October 1939: Gandhi received a telegram from Dr. Choitram Gidwani, Vice President of the Sindh Provincial Congress Committee, from Shikarpur: It read:” Riots, loot, incendiarism, Sukkur district villages Hindus mercilessly butchered. Women and girls raped and kidnapped. Hindu life, property confiscated. Situation most critical. Government policy not firm. Pray send enquiry committee immediately to see situation personally.” Gandhi’s intervention, in his words, was “Now the only effective way in which I can help the Sindhis (is) to show them the way of non-violence. But that cannot be learnt in a day. The other way is the way the world has followed hitherto, i.e. armed defense of the life and property. God helps only those who help themselves. The Sindhis are no exception. They must learn the art of defending themselves against robbers, raiders and the like. If they do not feel safe and are too weak to defend themselves, they should leave the place which has proved too inhospitable to live in.”
March, 1940: Muslim League passed the Pakistan Resolution at Lahore, visualizing a Confederal arrangement where units or states will be autonomous and sovereign.
August, 1942: Mahatma Gandhi started the “Quit India” movement, asking the British to leave India through non-violent means of protests and non-cooperation.
1946 Sindh, with its Muslim majority, was already under the Muslim League. The Muslim League got its toehold in Sindh earlier thanks to a Muslim League candidate who stood for election against Shah Nawaz Bhutto, a secular Muslim. The latter was defeated because he refused to rise to the Muslim League’s challenge to perform namaz in public. The opponent made capital of his refusal and won the seat from Mr. Bhutto, giving the Muslim League an entry into Sindh politics.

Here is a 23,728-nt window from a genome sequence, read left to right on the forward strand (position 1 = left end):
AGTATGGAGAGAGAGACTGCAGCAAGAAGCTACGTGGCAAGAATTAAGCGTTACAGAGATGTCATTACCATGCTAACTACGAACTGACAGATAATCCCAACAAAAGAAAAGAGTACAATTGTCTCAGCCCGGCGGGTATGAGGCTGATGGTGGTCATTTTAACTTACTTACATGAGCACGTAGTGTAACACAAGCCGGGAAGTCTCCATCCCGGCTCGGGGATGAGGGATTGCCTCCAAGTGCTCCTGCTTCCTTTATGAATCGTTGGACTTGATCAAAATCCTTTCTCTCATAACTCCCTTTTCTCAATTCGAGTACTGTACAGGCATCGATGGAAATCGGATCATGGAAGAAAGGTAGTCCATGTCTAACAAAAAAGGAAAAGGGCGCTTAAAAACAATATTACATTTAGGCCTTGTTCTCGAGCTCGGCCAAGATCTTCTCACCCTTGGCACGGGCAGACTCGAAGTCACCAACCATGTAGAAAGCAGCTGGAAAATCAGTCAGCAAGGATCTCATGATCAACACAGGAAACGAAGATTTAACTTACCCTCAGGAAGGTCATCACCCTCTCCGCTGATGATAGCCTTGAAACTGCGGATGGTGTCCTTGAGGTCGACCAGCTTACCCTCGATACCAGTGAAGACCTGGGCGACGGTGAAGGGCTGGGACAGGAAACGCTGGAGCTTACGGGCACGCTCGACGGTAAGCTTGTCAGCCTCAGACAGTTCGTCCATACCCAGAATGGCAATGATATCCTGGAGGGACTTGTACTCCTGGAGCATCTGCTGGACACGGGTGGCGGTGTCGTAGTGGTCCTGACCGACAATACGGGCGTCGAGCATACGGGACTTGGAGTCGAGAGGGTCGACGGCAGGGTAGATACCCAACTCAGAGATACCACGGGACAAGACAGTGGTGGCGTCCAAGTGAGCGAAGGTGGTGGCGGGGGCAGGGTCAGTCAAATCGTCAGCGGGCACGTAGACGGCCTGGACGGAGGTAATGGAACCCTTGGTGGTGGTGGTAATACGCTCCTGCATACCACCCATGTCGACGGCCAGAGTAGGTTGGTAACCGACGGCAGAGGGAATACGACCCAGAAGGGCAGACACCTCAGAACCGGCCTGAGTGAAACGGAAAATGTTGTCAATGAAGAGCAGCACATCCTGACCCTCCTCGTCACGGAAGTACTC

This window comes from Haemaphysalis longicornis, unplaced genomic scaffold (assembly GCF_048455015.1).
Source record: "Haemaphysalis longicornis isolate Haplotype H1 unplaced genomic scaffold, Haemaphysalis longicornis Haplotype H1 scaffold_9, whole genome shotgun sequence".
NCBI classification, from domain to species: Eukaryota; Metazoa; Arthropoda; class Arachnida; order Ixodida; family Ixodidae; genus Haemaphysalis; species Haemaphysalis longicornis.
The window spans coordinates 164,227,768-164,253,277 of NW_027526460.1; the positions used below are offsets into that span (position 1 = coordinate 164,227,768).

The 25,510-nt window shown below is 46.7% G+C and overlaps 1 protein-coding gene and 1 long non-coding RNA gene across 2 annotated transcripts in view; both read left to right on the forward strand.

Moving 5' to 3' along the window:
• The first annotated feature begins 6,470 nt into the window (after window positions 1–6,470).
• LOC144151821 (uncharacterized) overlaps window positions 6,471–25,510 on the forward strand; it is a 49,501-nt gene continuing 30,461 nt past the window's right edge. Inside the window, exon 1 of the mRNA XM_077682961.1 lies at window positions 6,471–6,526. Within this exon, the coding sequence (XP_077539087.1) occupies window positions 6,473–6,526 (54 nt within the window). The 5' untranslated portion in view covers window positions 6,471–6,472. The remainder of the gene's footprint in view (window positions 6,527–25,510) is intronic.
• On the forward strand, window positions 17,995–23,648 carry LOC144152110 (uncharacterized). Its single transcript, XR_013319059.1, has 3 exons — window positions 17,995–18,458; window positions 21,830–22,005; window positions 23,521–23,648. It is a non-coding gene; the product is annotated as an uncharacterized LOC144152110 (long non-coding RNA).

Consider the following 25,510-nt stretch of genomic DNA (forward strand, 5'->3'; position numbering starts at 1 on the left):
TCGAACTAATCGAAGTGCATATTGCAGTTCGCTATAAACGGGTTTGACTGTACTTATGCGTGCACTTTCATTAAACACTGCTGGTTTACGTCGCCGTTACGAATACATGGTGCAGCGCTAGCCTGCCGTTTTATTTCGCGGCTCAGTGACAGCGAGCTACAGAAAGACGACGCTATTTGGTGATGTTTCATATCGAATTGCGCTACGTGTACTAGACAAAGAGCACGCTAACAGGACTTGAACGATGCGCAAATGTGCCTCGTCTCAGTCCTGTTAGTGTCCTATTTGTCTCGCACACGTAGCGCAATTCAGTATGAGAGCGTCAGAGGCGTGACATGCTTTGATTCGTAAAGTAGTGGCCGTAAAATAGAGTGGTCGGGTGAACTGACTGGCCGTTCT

August 16, 1946: Jinnah declares the day as “Direct Action Day” to get Pakistan, letting loose loot and murder. Gandhiji agrees to the Partition of India the very next day. (See Prof. G.A.’s account.)
March, 1947: One learns what happened from the biography, “Mountabatten, the Private Story” by Brian Hoey: “Lord Mountbatten was once again interrupted—this time by Prime Minister Clement Atlee, who summoned him to an urgent meeting. He was informed that the then Viceroy of India, Lord Wavell, had failed in his efforts to obtain a settlement between the various political parties and the main Hindu and Muslim leaders. Atlee wanted Mountbatten to take up the job. Every demand of Mountbatten’s was met by Atlee, who did not want to be bothered by mere details as long as the result was a peaceful end to this massive burden of what had become a troublesome Empire. Independence had been promised to India in 1942 as a reward for the support of Indian troops against the Japanese, and even earlier, in the 1920s, moves towards granting independence had started. The cost of maintaining a government in India was proving a drain on the finances of a Britain whose own funds were sorely depleted after six years of the most expensive war in history. So, in monetary terms alone, Britain wanted out of India…